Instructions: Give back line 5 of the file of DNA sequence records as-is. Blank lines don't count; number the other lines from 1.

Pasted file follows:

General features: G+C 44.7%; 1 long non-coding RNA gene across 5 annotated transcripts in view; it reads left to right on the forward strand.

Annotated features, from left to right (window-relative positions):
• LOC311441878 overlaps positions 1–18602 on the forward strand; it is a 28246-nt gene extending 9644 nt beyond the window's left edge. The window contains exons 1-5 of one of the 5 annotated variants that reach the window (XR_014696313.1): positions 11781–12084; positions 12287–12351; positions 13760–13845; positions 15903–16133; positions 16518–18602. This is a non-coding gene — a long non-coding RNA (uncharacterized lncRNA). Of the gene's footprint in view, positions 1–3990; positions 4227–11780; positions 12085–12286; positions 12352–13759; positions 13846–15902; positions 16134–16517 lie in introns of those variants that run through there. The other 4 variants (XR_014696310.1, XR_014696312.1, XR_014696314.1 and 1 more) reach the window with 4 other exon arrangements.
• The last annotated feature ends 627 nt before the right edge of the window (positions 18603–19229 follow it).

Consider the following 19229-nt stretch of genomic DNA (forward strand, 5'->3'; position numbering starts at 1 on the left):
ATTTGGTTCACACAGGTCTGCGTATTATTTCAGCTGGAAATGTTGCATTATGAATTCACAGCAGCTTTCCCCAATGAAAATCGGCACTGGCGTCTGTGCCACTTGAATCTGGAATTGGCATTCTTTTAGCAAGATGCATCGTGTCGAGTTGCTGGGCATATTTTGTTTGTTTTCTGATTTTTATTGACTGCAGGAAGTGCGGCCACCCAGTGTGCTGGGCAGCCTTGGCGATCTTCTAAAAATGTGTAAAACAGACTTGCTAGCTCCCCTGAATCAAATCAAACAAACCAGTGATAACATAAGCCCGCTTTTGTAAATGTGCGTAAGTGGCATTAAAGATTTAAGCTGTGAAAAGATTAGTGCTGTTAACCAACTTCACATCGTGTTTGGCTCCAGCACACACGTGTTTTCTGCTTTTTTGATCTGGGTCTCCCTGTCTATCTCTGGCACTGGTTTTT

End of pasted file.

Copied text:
Consider the following 19229-nt stretch of genomic DNA (forward strand, 5'->3'; position numbering starts at 1 on the left):